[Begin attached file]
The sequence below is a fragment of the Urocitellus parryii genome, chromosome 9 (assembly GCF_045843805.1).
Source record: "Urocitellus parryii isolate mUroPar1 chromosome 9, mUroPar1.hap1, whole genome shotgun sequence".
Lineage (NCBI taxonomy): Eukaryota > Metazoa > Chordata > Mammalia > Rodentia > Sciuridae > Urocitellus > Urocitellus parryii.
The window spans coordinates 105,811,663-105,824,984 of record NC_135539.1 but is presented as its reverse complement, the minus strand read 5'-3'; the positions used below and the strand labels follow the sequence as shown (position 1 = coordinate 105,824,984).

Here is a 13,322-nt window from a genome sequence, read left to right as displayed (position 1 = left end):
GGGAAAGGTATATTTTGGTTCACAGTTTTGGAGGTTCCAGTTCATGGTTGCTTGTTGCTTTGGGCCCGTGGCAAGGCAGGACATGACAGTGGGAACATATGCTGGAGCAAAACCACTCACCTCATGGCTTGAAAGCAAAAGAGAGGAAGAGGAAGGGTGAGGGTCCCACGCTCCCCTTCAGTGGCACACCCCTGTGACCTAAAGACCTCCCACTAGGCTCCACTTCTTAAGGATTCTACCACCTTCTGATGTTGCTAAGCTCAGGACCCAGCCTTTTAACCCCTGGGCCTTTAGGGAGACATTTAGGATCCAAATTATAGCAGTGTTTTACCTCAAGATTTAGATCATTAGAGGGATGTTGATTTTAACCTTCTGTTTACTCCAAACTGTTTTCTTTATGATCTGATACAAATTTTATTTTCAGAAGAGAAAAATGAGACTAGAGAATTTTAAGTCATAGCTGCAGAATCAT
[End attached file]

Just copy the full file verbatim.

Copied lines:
The sequence below is a fragment of the Urocitellus parryii genome, chromosome 9 (assembly GCF_045843805.1).
Source record: "Urocitellus parryii isolate mUroPar1 chromosome 9, mUroPar1.hap1, whole genome shotgun sequence".
Lineage (NCBI taxonomy): Eukaryota > Metazoa > Chordata > Mammalia > Rodentia > Sciuridae > Urocitellus > Urocitellus parryii.
The window spans coordinates 105,811,663-105,824,984 of record NC_135539.1 but is presented as its reverse complement, the minus strand read 5'-3'; the positions used below and the strand labels follow the sequence as shown (position 1 = coordinate 105,824,984).

Here is a 13,322-nt window from a genome sequence, read left to right as displayed (position 1 = left end):
GGGAAAGGTATATTTTGGTTCACAGTTTTGGAGGTTCCAGTTCATGGTTGCTTGTTGCTTTGGGCCCGTGGCAAGGCAGGACATGACAGTGGGAACATATGCTGGAGCAAAACCACTCACCTCATGGCTTGAAAGCAAAAGAGAGGAAGAGGAAGGGTGAGGGTCCCACGCTCCCCTTCAGTGGCACACCCCTGTGACCTAAAGACCTCCCACTAGGCTCCACTTCTTAAGGATTCTACCACCTTCTGATGTTGCTAAGCTCAGGACCCAGCCTTTTAACCCCTGGGCCTTTAGGGAGACATTTAGGATCCAAATTATAGCAGTGTTTTACCTCAAGATTTAGATCATTAGAGGGATGTTGATTTTAACCTTCTGTTTACTCCAAACTGTTTTCTTTATGATCTGATACAAATTTTATTTTCAGAAGAGAAAAATGAGACTAGAGAATTTTAAGTCATAGCTGCAGAATCAT